To be sure, some of the Guides’ feedback was positive. The content of some tours was not overtly political, and respondents praised individual guides. Even when the content was political, some parents appreciated the “candid” and “honest” portrayal of UVa’s distant racist past. But many on the tours were offended that guides dwelled on ancient injustices without acknowledging that the university has undergone a sea change since the 1960s. In other words, the tours were polarizing and, to the extent that they alienated a significant percentage of prospective students, they were antithetical to the aim of putting the university in the best possible light.
Bert Ellis, president emeritus of the Jefferson Council and a 2022 appointee to the Board of Visitors, shared concerns last year about the Student Guides with other board members but has been unable to get the issue on the Board agenda. The administration has chosen to work out its differences with the Student Guides quietly and behind the scenes.
Clement is optimistic that changes are coming. “I am assured that significant, measurable changes will be implemented either this summer or when the school year begins in August,” he wrote in an email. “Now having a person in place whose job is to supervise the guides and paying a stipend (I believe that is what I have been told) should reverse what we have all been hearing.”
Clement, whose term as Rector expires at the end of this month, said it is important to distinguish between historical tours and orientation tours for prospective students and their families. Different standards should be applied to the two.
“If an historical tour, then, yes, the guides should cover, within an approved script for accuracy, the good and bad about our history,” he wrote. “Tours intended for prospective students and their families should be entirely different. Each tour guide should be a strong ambassador for the University.”
In tours for prospects, Clement recommended paying guides stipends, having them stick to tighter scripts, and holding them accountable for results, as measured by observation and questionnaires. “If a tour guide cannot present the University in the best possible light, he or she should no longer be allowed to serve as a guide.”
The goal, said Clement, should be having 99.9% of prospects leaving the University with a positive impression. “Each prospect should finish the tour with a stronger desire to attend the University than his/her desire before the tour.”
In emails to the Jefferson Council, Farmer said the Admissions Office has been working over the past year to “improve the experience” of prospective students and their families. Student-led tours, he added, are an important part of that experience.
Although the University Guides have operated with little involvement with faculty or staff, it has “done a good job over the years,” Farmer said. But he concedes that the Guides have experienced “challenges” since the COVID pandemic. “We’ve received periodic complaints about their tours since the tours resumed in June 2021.”
By way of background, the upswing in complaints also coincided with the implementation of many recommendations in 2021 of the Racial Equity Task Force appointed by President Jim Ryan. Among many actions, the University removed the statue of Indian-fighter George Rogers Clark, expunged the names of past benefactors now deemed racist, constructed a memorial to enslaved laborers, expanded its Diversity, Equity & Inclusion bureaucracy, and erected historic signage informed by social-justice concerns. With minimal administrative pushback, many faculty and students have reinterpreted Thomas Jefferson as a slaveholder and rapist, and have rewritten university history to emphasize its connections to slavery, racism, segregation, eugenics and the oppression of minorities and women. This revisionist history is reflected in the Student Guides’ manual, which inductees are required to study and absorb.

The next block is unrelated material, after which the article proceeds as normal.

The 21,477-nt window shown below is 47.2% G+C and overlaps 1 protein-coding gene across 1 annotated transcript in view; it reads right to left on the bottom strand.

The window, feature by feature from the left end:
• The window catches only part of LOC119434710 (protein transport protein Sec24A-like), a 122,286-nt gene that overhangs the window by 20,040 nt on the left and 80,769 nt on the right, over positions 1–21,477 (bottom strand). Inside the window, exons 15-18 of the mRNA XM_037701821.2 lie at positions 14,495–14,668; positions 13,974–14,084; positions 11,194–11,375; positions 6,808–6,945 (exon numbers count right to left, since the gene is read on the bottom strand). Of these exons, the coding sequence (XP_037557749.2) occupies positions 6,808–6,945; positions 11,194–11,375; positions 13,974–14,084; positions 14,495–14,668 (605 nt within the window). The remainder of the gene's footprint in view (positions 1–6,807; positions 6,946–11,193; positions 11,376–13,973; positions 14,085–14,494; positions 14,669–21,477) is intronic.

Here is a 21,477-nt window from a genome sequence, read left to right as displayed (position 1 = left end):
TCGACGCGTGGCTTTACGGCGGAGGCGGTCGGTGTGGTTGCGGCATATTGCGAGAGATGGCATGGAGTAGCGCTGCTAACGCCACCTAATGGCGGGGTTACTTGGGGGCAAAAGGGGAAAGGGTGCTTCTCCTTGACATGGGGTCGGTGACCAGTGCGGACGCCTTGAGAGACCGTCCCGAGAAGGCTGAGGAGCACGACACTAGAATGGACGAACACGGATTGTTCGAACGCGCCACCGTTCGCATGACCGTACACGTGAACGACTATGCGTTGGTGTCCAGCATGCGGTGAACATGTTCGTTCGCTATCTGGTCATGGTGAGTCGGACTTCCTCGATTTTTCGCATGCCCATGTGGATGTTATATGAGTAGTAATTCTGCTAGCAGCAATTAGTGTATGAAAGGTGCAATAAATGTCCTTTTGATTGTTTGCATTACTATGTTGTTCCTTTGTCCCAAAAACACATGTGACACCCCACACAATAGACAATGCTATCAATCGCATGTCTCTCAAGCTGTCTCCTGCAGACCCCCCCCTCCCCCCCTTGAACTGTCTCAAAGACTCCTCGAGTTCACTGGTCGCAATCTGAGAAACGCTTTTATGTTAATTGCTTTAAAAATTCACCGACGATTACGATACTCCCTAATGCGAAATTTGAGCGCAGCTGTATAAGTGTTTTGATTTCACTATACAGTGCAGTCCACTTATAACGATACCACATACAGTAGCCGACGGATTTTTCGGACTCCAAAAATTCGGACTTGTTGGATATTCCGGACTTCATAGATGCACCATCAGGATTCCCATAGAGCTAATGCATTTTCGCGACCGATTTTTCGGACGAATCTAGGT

Although the Guides have received compliments as well, Farmer continued, the administration has focused on addressing complaints. The Office hired an associate dean to “improve all aspects of the welcome we provide [to prospective students], including our tours,” and has increased the number of paid interns who give tours. Also, he said, “We’re engaging directly and regularly with the University Guide Service, and we’re sharing the feedback our guests are providing.”
“We’ve emphasized that our top priorities must be to welcome guests warmly, recruit great students from all walks of life, and inspire every student and family member who visits,” Farmer said. “We’ve also stressed that our tours need to recognize and respect that our guests travel long distances to visit us and that we owe them courtesy and care at every turn.”
The trick, says Farmer, is to “strike the right balance” between the administration’s priorities and upholding the tradition of student self-governance. The Admissions Office “works collaboratively with student groups to guide their efforts” rather than dictate to them, as occurs on campuses where students haven’t been as involved historically in tours.
“We believe we need to collaborate on the content of the tours with the students who are giving them,” Farmer said. “We also believe we need to collaborate with students on training and assessment. And we will continue to welcome student leadership in the training of our full-time staff, since our understanding of our current students and our relationships with them are crucial to our ability to recruit the students who will follow.”
“Fortunately, our conversations with the current leaders of the Guides have been constructive,” Farmer says, “and I’m optimistic that we’re on our way to an understanding that all parties will consider preferable to what we’ve seen in recent years.”
The Jefferson Council reached out to the Student Guides Service by email asking for an interview but has not received a response.